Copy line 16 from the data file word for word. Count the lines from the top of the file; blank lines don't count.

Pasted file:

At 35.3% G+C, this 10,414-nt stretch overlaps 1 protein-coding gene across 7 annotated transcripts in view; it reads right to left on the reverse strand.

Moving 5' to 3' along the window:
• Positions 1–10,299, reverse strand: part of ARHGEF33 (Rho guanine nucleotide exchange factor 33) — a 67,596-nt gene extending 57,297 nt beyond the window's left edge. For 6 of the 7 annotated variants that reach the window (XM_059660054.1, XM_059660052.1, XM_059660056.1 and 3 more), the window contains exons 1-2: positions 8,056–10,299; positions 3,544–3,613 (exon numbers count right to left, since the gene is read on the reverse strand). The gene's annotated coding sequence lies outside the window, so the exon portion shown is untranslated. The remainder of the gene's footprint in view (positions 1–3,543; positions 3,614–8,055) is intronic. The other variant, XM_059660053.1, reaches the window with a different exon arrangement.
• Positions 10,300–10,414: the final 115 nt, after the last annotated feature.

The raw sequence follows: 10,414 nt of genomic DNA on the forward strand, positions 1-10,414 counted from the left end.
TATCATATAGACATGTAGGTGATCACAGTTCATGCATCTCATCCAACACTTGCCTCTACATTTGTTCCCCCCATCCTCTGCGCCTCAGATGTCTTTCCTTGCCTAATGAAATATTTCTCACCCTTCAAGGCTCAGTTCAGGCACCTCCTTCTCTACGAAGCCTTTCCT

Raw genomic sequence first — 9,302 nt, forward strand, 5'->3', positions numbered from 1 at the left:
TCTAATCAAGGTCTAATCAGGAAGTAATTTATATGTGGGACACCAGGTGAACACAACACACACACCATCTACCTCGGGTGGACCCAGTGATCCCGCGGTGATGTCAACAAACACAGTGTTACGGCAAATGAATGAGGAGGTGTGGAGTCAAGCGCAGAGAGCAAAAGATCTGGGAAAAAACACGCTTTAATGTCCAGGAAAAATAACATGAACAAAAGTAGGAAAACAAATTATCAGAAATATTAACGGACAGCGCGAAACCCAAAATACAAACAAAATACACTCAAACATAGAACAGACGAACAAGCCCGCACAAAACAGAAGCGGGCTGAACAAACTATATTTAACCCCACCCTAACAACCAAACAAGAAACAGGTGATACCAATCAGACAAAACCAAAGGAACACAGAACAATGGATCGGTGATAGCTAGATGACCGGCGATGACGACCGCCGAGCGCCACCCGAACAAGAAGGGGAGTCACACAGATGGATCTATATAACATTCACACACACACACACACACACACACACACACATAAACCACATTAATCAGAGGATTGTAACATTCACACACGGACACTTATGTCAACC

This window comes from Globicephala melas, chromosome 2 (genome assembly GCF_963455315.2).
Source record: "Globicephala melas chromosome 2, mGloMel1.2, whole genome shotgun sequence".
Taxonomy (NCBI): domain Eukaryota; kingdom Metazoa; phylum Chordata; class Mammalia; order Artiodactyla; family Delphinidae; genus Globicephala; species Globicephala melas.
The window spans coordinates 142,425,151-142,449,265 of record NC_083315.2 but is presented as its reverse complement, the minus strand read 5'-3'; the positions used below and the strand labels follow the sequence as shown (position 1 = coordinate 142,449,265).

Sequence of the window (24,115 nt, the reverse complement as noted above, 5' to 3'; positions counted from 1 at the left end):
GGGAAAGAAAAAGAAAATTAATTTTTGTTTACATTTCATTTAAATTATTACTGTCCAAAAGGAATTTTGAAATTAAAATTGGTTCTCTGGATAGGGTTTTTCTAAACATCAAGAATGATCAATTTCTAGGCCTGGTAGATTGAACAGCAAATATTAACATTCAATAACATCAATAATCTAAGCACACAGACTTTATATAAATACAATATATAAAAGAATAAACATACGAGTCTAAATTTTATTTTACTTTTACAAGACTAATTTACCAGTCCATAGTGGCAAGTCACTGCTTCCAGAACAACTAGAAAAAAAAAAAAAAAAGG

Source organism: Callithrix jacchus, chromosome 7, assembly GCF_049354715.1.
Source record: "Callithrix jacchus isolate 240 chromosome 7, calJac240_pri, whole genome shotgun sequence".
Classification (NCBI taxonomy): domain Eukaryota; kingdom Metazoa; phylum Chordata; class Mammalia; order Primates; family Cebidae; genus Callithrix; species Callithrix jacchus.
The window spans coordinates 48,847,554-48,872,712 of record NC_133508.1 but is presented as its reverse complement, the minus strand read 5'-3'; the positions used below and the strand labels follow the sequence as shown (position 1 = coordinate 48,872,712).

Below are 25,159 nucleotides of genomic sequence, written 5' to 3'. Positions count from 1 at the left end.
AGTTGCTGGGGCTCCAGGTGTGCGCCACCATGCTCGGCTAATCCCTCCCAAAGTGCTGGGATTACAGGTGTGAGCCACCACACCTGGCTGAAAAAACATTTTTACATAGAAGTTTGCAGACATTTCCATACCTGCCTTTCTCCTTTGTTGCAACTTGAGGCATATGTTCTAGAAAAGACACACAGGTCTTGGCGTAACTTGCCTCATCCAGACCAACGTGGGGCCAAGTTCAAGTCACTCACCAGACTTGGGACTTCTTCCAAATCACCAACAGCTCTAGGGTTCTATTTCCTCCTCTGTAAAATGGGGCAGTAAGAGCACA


Source record: "Callithrix jacchus isolate 240 chromosome 7, calJac240_pri, whole genome shotgun sequence".